The last three images in this post are from Fonts In Use, and are included here as superior examples of the form.

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Continue reading “UFO zines”

Weekend links 599

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Taarna by Chris Achilleos for Heavy Metal, September 1981. A typical piece by Achilleos, whose death was announced this week, and very typical for a Heavy Metal cover. Achilleos was a prolific illustrator.

• New music: The Truth, the Glow, the Fall (Live At Montreux) by Anna von Hausswolff, from her forthcoming album, Live At Montreux Jazz Festival. The last gig I went to was in October 2019, to see Sunn O))) supported by Anna von Hausswolff. Easily one of the best things I’ve ever experienced. Meanwhile, Anna von Hausswolff has had to cancel a Paris church concert following protests by a rabble of outraged Catholics. Bravo les crétins!

• “…it is easy to forget that Montesquiou—regardless of his own work—was not merely emblematic of Decadence, he was essentially patient zero in its viral spread.” Strange Flowers explores the exquisite life of the bat-obsessed, hydrangea-cultivating Robert de Montesquiou.

• “Kotatsu have been around longer than we imagine. And art history has the proof.” Spoon & Tamago on an old Japanese method for warming a room during winter. Also further evidence that cats always find the warmest place in any house.

Dennis Cooper‘s favourite fiction, poetry, non-fiction, film, art, and internet of 2021. Thanks again for the link here!

The Wire magazine has opened its collection of articles by the late Greg Tate so they may be read by non-subscribers.

• “Neil Bartlett is a gay writer’s gay writer,” says Jeremy Atherton Lin reviewing Bartlett’s latest, Address Book.

• James Balmont on the psychedelic cinema of Nobuhiko Obayashi.

• Steven Heller’s font of the month is Erotique.

Northern lights photographer of the year.

• The Strange World of…Takuroku.

• RIP Robbie Shakespeare.

• Robbie Shakespeare’s bass x 3: King Tubby Meets Rockers Uptown (1974) by Augustus Pablo | Nightclubbing (1981) by Grace Jones | Bass And Trouble (1985) by Sly & Robbie

Weekend links 598

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The Wire, July 2004. Illustration and design by Non-Format. Christopher Cox’s interview with Lucier is available to read here.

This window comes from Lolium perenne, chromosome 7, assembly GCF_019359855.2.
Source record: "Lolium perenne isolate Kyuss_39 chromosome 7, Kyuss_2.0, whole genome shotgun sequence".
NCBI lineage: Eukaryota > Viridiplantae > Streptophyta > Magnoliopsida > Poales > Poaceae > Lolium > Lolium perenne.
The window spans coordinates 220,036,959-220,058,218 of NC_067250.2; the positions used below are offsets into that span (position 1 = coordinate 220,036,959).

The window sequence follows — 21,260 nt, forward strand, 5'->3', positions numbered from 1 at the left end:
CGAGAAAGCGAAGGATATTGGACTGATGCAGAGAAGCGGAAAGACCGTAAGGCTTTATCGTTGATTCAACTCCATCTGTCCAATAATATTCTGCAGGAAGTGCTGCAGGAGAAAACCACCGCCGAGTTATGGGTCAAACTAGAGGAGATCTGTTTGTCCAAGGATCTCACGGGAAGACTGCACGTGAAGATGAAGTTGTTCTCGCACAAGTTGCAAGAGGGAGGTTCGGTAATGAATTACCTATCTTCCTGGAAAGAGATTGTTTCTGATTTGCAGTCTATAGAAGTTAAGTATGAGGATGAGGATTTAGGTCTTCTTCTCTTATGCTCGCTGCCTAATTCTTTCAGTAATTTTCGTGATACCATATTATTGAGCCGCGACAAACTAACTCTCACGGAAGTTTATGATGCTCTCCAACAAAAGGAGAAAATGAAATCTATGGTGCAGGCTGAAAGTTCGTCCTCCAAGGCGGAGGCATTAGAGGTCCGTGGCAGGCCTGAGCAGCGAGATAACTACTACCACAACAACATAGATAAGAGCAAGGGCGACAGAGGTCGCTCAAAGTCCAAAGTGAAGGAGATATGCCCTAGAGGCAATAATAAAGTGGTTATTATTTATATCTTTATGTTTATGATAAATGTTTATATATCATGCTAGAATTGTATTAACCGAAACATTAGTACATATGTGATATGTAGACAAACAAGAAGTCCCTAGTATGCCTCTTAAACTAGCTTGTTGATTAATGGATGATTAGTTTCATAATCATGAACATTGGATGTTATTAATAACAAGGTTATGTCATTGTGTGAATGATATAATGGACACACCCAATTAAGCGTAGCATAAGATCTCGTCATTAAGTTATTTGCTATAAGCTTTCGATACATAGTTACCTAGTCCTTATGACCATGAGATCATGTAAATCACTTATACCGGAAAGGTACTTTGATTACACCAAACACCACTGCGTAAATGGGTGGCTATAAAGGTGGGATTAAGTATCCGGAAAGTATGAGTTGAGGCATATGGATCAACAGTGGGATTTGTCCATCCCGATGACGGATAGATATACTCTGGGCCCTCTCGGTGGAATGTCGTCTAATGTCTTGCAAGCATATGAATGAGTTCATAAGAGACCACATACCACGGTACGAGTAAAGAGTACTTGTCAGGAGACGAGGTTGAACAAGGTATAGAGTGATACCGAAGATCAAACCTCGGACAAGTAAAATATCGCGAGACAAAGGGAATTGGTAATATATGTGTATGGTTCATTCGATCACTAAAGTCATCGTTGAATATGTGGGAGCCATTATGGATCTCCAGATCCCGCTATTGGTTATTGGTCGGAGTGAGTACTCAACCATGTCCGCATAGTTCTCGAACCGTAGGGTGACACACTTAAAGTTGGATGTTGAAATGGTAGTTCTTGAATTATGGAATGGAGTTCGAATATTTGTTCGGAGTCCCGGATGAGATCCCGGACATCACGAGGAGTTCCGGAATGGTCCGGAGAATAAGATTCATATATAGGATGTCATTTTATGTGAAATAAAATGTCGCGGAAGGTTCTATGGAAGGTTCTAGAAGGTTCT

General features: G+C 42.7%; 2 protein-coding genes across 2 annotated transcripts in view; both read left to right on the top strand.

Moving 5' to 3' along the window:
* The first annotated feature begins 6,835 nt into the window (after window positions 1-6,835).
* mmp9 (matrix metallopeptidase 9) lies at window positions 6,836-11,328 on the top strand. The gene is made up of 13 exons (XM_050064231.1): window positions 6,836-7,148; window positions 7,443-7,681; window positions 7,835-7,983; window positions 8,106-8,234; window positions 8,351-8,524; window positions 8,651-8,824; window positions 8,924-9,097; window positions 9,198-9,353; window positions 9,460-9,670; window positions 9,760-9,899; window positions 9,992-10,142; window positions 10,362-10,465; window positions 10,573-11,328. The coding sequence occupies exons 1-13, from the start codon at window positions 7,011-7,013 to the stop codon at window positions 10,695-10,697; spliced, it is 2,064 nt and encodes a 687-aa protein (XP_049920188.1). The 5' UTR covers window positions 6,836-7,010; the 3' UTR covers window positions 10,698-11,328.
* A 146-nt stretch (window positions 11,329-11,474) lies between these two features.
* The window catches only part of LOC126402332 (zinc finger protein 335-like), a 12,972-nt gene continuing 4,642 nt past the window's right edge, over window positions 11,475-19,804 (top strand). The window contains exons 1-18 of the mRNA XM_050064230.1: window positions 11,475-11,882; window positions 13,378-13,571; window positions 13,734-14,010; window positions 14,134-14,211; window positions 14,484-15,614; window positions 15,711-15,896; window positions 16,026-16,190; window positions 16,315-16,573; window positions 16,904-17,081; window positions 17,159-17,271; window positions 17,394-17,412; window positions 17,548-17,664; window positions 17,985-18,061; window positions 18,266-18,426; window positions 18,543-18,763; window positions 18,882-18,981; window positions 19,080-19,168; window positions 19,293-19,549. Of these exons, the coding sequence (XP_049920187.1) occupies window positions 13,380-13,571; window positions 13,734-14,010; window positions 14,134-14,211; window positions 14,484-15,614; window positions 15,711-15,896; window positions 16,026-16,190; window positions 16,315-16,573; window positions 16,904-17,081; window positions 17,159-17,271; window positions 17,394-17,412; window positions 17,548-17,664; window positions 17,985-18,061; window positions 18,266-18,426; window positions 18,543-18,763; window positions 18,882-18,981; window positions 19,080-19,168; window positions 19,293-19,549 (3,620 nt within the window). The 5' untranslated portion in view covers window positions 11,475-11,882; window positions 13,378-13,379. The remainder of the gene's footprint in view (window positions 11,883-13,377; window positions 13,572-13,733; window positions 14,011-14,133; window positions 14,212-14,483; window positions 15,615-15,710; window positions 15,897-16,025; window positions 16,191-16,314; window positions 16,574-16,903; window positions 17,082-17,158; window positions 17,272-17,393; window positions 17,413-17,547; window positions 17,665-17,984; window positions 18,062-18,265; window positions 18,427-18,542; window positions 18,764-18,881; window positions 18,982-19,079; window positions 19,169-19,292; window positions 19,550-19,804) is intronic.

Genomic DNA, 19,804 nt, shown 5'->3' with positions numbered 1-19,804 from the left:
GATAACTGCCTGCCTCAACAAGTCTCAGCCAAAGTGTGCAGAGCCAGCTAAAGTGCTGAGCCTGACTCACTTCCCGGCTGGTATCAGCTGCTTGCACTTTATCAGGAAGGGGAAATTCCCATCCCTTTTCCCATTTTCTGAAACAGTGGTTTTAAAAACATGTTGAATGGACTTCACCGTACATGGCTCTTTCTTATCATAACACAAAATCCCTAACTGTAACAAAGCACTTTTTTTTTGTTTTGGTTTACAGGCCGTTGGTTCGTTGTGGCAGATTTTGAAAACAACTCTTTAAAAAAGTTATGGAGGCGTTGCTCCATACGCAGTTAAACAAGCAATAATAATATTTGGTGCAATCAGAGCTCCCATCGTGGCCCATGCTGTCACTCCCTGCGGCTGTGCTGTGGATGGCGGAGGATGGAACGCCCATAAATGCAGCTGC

• “I went into experimental overdrive. Lyrical motifs became literal imagery. A hammer shattering a plate of glass. A lyrical maze of geometric tunnels and formations.” Chris Mosdell talking to Aquarium Drunkard about writing lyrics for Yellow Magic Orchestra and others (you can hear his voice on YMO’s Citizens Of Science), plus the recording of his own debut album, Equasian.

• At Public Domain Review: “…this short, odd book confronts a question that has vexed naturalists for thousands of years: how do we account for the precipitation of animals?” Odd Showers; or, An Explanation of the Rain of Insects, Fishes, and Lizards (1870) by George Duncan Gibb.

• “…few writers on our list could have functioned in the culture that, today, sees literature as a profession for which you prepare like any other: going to the right school, meeting the right people.” Francine Prose on her encounters with the literary strange.

• “Where was glass first fashioned? How was it worked and coloured, and passed around the ancient world?” Carolyn Wilke presents a brief scientific history of glass.

• RIP Antony Sher and Alvin Lucier. In 1969 Lucier was sitting in a room different to the one you are in now. Elsewhere: Alvin Lucier at Ubuweb.

• New/old music: Zeitgeist: Ambient Music from 2012 to 2020 by Marco Simioni & Mattia Saviolo.

James Balmont on five unmissable films from the Japanese New Wave movement.

• At Spoon & Tamago: Illuminated paintings of Tokyo after dark by Keita Morimoto.

• Mixes of the week: XLR8R Podcast 724 by Laura BCR, and Isolatedmix 115 by HVL.

• At Strange Flowers: part two of James Conway’s Secret Satan end-of-year list.

• “Jony Ive’s first major design since leaving Apple isn’t what you’d expect.

• At Dennis Cooper’s: Yasuzo Masumura Day.

Glass (1968) by Sagittarius | Glass (1979) by Joy Division | Glass (2009) by Bat For Lashes